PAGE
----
Slideshow 7 State Banking Bills That Matter to the Industry

  • April 01 2013, 10:30am EDT
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Washington's public policy battles continue to dominate the spotlight, but important skirmishes are also playing out in state capitals. Here's a look at important banking-related bills that have been introduced in state legislatures this year, including some that have already been passed or defeated. (Image: Thinkstock)

Kansas Raises Cap on Mortgage Rates

Kansas is one of the few states that caps mortgage interest rates. At 1.5 percentage points above the Freddie Mac floating rate, its cap is by far the nation's lowest. Bankers there got a scare last year when the Freddie rate briefly fell so low that they couldn't sell their loans on the secondary market. They mounted a campaign to raise the cap to 3.5 percentage points above the Freddie rate and succeeded. The bill easily passed both houses of the legislature and awaits Gov. Sam Brownback's signature. (Image: Bloomberg News)

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Payday Comeback?

Two states that restrict storefront payday lending are now reconsidering. Behind the potential policy shift are concerns that consumers are flocking to unregulated online payday lenders that don't pay in-state taxes. In North Carolina, a bill to reverse an outright ban on payday lending is pending, although the measure was dealt a blow when Republican Gov. Pat McCrory raised concerns. In Washington state, a bill to expand payday lending - which has been restricted since 2009 -- has passed the state Senate. Consumer groups oppose both bills.

Banning Surcharges Before They Happen

As part of a proposed legal settlement, Visa (NYSE:V) and MasterCard (MA) have begun allowing merchants to impose surcharges on credit card transactions. The surcharges have not caught on in any meaningful way, probably because merchants fear that new fees at the cash register would lead to a customer exodus. Still, the prospect of retailers adding surcharges on top of swipe fees has spurred lawmakers in 18 states to introduce legislation that would ban the practice. (Ten states already prohibit surcharges.) The measure has progressed furthest in Utah, having passed both houses of the state legislature. Gov. Gary Herbert faces an April 3 deadline to sign the measure into law. (Image: Bloomberg News)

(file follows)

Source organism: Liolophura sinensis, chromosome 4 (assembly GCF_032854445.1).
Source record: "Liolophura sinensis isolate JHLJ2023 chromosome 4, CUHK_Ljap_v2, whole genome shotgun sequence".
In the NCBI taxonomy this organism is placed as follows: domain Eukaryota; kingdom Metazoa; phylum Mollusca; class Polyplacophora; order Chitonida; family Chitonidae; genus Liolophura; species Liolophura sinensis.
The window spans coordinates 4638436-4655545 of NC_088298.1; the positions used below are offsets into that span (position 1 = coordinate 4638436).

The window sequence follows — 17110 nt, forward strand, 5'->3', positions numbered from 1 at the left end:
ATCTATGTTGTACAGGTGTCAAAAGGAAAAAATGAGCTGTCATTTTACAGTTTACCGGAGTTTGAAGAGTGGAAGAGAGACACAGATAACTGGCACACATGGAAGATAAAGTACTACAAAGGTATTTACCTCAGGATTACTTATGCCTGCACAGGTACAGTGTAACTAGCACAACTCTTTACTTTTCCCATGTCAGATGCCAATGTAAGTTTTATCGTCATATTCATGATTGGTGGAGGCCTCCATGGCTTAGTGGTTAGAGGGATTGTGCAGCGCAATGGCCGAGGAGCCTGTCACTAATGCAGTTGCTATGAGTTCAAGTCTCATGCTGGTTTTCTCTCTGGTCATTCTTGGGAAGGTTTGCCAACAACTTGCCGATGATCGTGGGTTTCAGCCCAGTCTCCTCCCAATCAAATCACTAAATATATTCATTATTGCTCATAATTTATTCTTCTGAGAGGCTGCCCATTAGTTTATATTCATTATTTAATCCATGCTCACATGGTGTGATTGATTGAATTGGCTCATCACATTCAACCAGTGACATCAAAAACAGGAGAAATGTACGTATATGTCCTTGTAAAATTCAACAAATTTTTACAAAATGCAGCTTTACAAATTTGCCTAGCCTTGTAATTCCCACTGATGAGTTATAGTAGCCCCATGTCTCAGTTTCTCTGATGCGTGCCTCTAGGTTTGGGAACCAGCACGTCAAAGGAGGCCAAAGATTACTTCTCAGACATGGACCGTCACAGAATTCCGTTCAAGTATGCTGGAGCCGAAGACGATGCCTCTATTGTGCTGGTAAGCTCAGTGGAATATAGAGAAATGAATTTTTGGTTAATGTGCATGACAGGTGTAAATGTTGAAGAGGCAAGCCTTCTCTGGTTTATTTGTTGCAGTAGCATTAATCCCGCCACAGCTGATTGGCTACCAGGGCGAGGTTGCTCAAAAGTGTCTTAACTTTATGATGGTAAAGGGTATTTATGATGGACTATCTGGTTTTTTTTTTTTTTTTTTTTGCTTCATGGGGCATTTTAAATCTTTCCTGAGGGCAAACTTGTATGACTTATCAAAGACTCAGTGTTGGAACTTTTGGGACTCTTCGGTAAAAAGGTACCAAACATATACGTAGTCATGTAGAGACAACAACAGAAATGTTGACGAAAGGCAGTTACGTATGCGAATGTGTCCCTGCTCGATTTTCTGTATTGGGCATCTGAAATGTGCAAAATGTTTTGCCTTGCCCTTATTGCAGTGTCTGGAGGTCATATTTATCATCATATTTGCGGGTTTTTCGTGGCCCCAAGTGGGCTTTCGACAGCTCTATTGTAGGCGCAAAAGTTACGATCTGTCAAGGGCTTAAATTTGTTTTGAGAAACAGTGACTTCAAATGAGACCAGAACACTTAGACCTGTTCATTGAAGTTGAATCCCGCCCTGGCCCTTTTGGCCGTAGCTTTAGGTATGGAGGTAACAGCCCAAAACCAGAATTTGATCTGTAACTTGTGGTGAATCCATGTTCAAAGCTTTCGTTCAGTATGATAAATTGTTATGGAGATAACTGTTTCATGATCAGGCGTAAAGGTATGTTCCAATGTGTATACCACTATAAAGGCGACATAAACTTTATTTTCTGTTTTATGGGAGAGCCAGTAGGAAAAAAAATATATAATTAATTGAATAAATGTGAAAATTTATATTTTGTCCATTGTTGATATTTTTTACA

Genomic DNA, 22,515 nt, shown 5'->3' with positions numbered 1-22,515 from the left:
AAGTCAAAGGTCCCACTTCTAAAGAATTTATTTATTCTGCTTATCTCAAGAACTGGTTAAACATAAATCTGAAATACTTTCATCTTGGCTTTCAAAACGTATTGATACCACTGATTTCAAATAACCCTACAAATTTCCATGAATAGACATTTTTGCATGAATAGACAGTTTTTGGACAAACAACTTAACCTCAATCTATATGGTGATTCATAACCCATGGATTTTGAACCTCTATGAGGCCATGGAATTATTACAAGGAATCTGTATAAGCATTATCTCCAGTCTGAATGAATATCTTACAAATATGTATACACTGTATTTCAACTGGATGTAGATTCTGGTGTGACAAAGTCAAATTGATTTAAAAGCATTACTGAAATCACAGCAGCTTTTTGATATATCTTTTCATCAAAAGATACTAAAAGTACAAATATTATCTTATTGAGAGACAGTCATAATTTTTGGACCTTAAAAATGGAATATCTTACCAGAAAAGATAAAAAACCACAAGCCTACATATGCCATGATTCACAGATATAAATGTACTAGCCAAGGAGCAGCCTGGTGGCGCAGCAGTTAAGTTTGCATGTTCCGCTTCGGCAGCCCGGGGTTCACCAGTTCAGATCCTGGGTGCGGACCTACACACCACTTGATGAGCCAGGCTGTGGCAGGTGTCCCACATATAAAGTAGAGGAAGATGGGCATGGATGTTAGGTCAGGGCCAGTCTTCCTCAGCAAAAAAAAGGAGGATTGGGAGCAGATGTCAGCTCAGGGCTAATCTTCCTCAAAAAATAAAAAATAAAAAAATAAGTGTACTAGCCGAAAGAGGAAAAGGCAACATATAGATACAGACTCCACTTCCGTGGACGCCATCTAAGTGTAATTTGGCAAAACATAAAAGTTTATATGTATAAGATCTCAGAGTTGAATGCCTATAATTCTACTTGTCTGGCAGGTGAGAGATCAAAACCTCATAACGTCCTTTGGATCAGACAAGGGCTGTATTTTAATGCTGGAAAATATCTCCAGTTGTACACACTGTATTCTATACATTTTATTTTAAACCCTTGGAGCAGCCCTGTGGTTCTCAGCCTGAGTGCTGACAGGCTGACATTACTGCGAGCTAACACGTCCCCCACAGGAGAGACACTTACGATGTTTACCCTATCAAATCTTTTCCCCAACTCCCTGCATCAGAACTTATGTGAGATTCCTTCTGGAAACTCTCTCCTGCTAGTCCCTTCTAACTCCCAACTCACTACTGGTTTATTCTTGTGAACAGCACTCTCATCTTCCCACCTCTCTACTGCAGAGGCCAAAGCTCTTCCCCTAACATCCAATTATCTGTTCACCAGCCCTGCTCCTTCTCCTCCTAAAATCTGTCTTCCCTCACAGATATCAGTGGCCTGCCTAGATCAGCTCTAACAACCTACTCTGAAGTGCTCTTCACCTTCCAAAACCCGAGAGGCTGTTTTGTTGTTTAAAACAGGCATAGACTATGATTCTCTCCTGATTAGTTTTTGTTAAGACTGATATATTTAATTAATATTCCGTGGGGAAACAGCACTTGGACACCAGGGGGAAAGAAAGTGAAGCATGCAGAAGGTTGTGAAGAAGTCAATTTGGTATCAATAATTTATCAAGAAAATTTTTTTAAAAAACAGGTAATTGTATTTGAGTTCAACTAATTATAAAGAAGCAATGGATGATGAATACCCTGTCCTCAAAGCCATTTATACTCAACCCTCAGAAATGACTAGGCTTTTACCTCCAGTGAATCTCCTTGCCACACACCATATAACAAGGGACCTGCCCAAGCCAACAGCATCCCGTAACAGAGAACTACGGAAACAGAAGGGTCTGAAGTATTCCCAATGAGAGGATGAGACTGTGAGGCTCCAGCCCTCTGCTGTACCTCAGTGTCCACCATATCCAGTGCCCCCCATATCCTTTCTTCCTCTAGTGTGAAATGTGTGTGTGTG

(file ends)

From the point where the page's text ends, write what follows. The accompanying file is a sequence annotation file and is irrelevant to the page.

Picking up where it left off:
Golden State Tax Relief

A law expired in January that had exempted from tax payments consumers who had mortgage debt forgiven via a short sale or loan modification. Pending legislation would extend the sunset date to Jan. 1, 2014. The California Bankers Association supports the measure. (Image: Thinkstock)

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An Unsuccessful Bid to Ban Dual Tracking

A bill to prohibit lenders from modifying a borrower's mortgage while proceeding with a foreclosure stalled in committee over a host of technical issues, according to the Minnesota Bankers Association. Among those snags was the question of how the bill would square with the Consumer Financial Protection Bureau's proposed rule prohibiting the practice, known as dual tracking. (Image: Thinkstock)

Dragging Out Foreclosures in New York

In New York, lawmakers have proposed legislation that would require attorneys to take several additional steps before initiating a foreclosure - an unwelcome development for bankers in a state where foreclosures can already take 900 days to complete. The New York Bankers Association opposes the measure "because it places onerous, ambiguous and potentially conflicting requirements on plaintiff's counsel, which will only further delay New York's foreclosure process." (Image: Thinkstock)

North Dakota Envy

In at least six states, bills were proposed to create, or study the idea of creating, state-owned banks modeled after the Bank of North Dakota, the nation's only state-owned bank. In New Hampshire and Montana, legislation died in committee. Bills remain (barely) alive in Illinois, Maryland, New York and North Carolina. Similar bills were proposed in roughly a dozen states last year, although all ultimately stalled or were defeated. "It's a remarkable concept, until you look at the cost of creating and administering [a state-owned bank]," says Mathew Street, deputy general counsel for state relations at the American Bankers Association. "It's a big deal at a time when states are whacking budgets."